Ultimately, I think it all comes down to identity.

The audience member wants to imagine that they could be like the hero to some extent, capable of beating even the most seemingly impossible situation, and both of these kinds of strength suggest something achievable (or even pre-existing) in a character more like the audience member.

Sam Ford said...

Great points from everyone involved here. Quite right that wrestling is a little more complicated than always displaying a fascist "might makes right" mentality, but that of course doesn't mean Henry was wrong. He was quite astute to pick out this theme in pro wrestling, since it is a major part of the presentation, and his observations were quite true. Wrestling is just more complicated than having one right answer to explain it all, though.

I think another clear observation than the division between "street smarts" and "intellect" is somethign that Brian touches on, the great respect giving to wit as well. The Rock, Ric Flair, Mick Foley, Eddie Guerrero, and John Cena turned face not necessarily because they were street-wise, although they all were to some degree, but because the portrayers were so spontaneously clever verbally that the fans couldn't help but cheer them on, even if they were supposed to be "the bad guy."

It reminds me of the emphasis placed on improv comedy at various times in Western culture and, in African-American culture, playing the dozens. It seems that the witty master of verbal rhetoric may well be appreciated for their creativity and intelligence, while the didactic and pompous intellectual will always be the heel under almost any circumstances, unless they lighten up a little from that role.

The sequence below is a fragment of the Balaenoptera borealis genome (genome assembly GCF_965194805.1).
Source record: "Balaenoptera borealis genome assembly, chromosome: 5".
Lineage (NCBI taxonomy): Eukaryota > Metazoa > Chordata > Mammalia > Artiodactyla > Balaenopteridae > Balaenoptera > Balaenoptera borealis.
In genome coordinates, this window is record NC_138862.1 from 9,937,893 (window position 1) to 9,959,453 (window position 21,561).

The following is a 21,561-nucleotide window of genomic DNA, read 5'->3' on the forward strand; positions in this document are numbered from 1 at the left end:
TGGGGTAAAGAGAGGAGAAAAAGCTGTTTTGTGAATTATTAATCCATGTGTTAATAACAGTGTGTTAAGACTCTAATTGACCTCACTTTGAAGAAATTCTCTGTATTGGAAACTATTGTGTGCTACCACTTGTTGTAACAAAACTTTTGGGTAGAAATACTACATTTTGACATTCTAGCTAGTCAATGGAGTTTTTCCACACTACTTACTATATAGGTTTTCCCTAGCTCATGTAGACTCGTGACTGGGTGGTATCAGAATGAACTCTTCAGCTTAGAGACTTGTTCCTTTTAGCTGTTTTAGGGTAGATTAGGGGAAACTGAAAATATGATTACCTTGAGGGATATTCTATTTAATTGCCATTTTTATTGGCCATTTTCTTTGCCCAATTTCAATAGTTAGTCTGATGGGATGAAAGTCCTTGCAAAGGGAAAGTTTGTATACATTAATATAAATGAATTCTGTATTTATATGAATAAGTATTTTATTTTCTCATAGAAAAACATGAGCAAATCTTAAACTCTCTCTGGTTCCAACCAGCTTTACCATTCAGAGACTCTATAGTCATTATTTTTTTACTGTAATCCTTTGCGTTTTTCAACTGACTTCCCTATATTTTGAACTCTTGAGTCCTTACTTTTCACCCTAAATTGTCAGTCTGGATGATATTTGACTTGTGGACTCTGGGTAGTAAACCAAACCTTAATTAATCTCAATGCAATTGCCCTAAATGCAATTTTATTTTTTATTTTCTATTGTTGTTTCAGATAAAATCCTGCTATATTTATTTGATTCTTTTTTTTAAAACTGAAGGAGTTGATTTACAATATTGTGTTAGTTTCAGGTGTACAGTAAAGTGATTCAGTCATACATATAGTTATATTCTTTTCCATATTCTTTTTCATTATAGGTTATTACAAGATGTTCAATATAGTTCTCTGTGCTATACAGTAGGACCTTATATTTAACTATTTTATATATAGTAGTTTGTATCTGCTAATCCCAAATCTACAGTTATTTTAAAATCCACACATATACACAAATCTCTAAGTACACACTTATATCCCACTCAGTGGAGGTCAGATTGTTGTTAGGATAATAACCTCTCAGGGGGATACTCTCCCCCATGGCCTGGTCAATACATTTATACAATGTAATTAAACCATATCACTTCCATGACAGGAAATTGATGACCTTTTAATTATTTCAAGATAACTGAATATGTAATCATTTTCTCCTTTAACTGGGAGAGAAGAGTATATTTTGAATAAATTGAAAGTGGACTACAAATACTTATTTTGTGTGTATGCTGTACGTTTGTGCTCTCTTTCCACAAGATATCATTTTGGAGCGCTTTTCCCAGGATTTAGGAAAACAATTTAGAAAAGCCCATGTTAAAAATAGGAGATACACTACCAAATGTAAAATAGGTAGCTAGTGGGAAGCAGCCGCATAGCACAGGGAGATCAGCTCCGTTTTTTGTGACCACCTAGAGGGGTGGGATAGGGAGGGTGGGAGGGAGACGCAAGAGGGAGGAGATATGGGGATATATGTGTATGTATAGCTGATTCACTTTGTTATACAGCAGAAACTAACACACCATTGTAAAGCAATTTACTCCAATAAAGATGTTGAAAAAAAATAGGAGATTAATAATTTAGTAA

katejames said...

I really like Rob's assessment of good vs. evil physicality. I noticed this sort of 'mustering up of inner strength' much more in the Attitude age than in the early video we watched. Though there has consistently been a sense of good overcoming some larger and more powerful evil, the actual physicality in the match seems more geared towards this movement narrative in contemporary wrestling.

When we see the 'hulking up' act, we are somehow affirmed that our bodies will become powerful enough, when necessary, to take on the adverse forces of the universe. We see a physical reaction to outrage- a shaking, a look, and posturing of a passionate, last-ditch resurrection from the beat-down.

So, while the 'might makes right' catchphrase may not be universally applicable, given that faces lose so often to the actual physical prowess, size or intellectual cunning of the heel, the performance of the face using his hard-earned mucles to beat that heel down on occasion is key to the feeling of fan empowerment.